Survivor Samoa Or How did I fall on my Head and other survivor stories at Virgin Cove.treasure Island Leaving Los Angeles for a summer of sun in Samoa and the South Pacific, I had no idea of the Survivor Stories that would unfold so quickly. It took us nearly 3 days just to get there as we had a 15 hour layover in Fiji and after landing, I could tell George was exhausted. We’d left Los Angeles Wednesday near midnight and flew 10 hours to arrive on Friday July 1st in Nadi, Fiji.For our all-day Fiji layover, we took a thirty-minute ride on the Tiger IV Catamaran and spent the day at Treasure Island. The weather did not cooperate but we relaxed by the pool and ate the Mongolian buffet (clearly none of the cooks had ever seen Mongolia). After that day of adventure, we narrowly made our bus back to the airport for our flight to Samoa.We finally arrived Thursday night. Our driver from the airport tried to chat with us on the hour ride but we could not keep our eyes open.

Right away we were told that they were filming Survivor, the television show, to the west of our fale in Virgin Cove. “Don’t go that way,” the security guard said. It is never good to tell George what not to do as he immediately only wants to do that one thing. After hearing that the local village would be fined if we showed up, we promised to follow directions. We didn’t realize that the next evening I would have my own Survivor moment, waking up outside the communal toilet with my chin in the dirt. But let’s not get too far ahead.


Find more photos like this on EveryJew.com
Virgin Cove is a lovely spot but arriving at night after days of travel, our fale looked as it was a large empty oval with a piece of foam on the floor and a mosquito net and palm-frond sides. I decided we could think more about the room after sleeping and we were too tired and jet-lagged to do anything but sleep that night.

Upon completing a journey of 100 steps to the bathroom, we could see the gorgeous azure seas and could not wait to explore the calm waters for snorkeling. There were palm trees lining the dirt path and we could see the other fales. George thought they were closer to the water but we were closer to the bathroom. After a breakfast with eggs (included in our 144T a night price, $70USD—although now you do have to pay extra for the eggs), we were ready to snorkel. Our new Aussie friends thought the snorkeling was great; our vote—fair.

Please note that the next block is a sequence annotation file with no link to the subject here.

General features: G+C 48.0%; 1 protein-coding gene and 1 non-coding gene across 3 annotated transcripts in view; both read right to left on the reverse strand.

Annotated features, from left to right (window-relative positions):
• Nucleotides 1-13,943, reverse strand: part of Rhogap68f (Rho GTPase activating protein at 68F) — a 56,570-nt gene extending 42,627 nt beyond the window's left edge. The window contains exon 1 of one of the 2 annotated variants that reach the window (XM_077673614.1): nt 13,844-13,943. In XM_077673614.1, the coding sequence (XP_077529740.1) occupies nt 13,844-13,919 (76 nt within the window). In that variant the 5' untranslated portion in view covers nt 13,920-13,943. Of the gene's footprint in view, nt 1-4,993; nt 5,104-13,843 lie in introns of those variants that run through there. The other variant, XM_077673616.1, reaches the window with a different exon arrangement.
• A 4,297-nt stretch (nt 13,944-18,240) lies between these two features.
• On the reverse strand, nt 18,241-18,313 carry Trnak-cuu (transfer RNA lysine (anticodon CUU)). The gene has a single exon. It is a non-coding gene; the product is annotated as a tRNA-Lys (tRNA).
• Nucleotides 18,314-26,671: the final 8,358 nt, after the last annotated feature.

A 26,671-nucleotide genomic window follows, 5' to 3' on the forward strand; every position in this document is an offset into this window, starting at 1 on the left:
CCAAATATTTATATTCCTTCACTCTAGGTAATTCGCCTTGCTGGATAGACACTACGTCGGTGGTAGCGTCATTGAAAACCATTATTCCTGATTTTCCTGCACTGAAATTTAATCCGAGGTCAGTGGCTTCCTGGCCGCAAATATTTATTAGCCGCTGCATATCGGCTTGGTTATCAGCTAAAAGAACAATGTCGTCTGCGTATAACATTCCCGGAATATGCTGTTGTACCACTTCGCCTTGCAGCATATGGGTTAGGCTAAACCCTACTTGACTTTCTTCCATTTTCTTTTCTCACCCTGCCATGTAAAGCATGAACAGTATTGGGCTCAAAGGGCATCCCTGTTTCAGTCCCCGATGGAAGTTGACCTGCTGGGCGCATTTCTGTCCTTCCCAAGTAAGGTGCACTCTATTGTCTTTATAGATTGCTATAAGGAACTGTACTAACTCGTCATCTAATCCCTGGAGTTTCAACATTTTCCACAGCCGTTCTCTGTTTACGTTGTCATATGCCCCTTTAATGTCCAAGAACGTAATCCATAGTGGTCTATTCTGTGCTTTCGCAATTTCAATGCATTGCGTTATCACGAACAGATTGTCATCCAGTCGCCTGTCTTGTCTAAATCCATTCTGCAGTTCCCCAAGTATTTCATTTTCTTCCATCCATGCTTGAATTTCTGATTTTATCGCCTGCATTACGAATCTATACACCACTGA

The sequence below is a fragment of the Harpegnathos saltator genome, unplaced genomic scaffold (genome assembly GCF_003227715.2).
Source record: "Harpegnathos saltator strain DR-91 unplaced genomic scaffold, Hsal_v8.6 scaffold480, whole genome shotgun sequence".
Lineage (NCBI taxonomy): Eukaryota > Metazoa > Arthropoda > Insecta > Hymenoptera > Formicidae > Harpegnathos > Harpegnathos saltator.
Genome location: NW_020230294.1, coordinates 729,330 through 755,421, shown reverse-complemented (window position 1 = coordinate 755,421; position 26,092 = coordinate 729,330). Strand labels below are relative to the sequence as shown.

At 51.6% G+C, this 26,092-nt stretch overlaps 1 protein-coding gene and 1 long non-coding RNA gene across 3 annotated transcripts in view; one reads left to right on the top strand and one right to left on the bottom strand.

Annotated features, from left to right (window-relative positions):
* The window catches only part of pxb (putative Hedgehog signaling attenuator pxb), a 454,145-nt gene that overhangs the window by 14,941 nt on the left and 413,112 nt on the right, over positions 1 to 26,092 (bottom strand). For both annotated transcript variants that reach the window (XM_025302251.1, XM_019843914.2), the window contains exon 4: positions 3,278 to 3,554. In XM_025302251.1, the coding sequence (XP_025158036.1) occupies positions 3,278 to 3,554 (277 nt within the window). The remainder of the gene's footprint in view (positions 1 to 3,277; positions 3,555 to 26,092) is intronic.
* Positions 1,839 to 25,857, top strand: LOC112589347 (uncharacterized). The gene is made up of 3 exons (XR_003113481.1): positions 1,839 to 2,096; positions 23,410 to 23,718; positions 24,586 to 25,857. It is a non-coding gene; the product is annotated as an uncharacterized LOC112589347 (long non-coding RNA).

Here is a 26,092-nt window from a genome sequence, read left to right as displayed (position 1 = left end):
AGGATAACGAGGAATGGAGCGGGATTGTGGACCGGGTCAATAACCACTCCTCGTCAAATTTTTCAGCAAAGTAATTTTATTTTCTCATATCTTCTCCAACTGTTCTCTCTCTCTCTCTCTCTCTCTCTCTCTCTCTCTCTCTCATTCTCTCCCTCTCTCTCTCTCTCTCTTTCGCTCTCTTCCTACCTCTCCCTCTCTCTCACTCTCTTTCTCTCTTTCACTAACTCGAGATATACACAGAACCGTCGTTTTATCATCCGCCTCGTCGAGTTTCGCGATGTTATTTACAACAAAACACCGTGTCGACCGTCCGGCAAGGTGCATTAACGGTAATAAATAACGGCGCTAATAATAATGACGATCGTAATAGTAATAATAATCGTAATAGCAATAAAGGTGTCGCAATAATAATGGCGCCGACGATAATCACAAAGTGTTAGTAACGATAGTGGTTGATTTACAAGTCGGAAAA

eatingFollowing our day by the sea, we indulged in a buffet dinner of many nasty inedible delicacies like baby octopus, squid ink pasta, baby suckling pig roasted, and things I can eat but would have far too much of over the summer – like taro root and fresh fish (my favorite), and chicken with rice, a combo that came back to haunt me. With dinner consumed we attended a fiafia (traditional dancing and fire show) and later went to sleep on our mat.
Around 1:30am I started my first of my journeys to the common bathroom. Over an hour of painful cramps and diarrhea was in store for me but I was shocked when I woke up on the ground. I had fainted at the edge of the steps and so I regained consciousness, scraped and bruised on both arms and chin. I guess when I needed to go to the bathroom again and again I should have woken George, especially after falling down but I was so stunned that I ended up face-planted on the ground, I wasn’t thinking clearly. Back in our room I lay on the mat, moaning. George woke up and asked what was wrong. After my telling my tale of woe, he offered to help. Because of his concern and despite the many explosions earlier on, I was finally able to go rest.

samoaThe next day, after noticing more war wounds from my experience, I said, “I need Horatio,” which inspired a long discussion of CSI with another group of new Aussie friends. It turned out that many who had the chicken at dinner had a long and difficult night!
But I survived and was well enough to eat breakfast. I was surprised that I could eat at all after my night of adventure. I did enjoy the eggs, hot toast, and fresh fruit. Finally, sleeping on the ground wasn’t too bad and hotel’s location in Upulo was lovely. We had many geat walks and fresh fish meals. Our Samoan summer had begun with a good start of surviving and thriving.

Video of Virgin Cove Traditional Dancing FiaFia 

Thank you for your support of our blog and our travels!! More videos on our youtube channel.
This article first published as Samoa Survivor on Technorati.

Manuia Le Aso (Good Afternoon) from Apia!

We have had some great adventures so far! Last night in Apia was our first hot water shower since we left June 29 and really our first bed with a frame. We have been staying in fales (thatched palm frond sides to an open oval “building” with a mat on the floor with a woven mat of palm fronds with a bathroom about 100 steps away). I missed the view of the ocean and the sounds of the waves last night. The matafaga (beaches) and the colors of the ocean have been some of the most gorgeous we have seen. Photos and video to be posted when we can as we have had limited electricity and internet access.

We have been to both Savai’i and Upolu (the two main islands) we may go to Lalomanu and Manono Island next (no cars) or fly to American Samoa for a few days. On the 22nd we fly to Fiji and then Tonga to see the whales.

We are off to the Marine reserve here in Apia for high tide and great snorkeling. We went to a place in Savai’i that sees the final sunset of the world…just at the edge of the international date line…soon Samoa will MOVE to the other side of the date line so they will not be just at the edge of tomorrow.

From near the Coral Curtain,
Lisa and George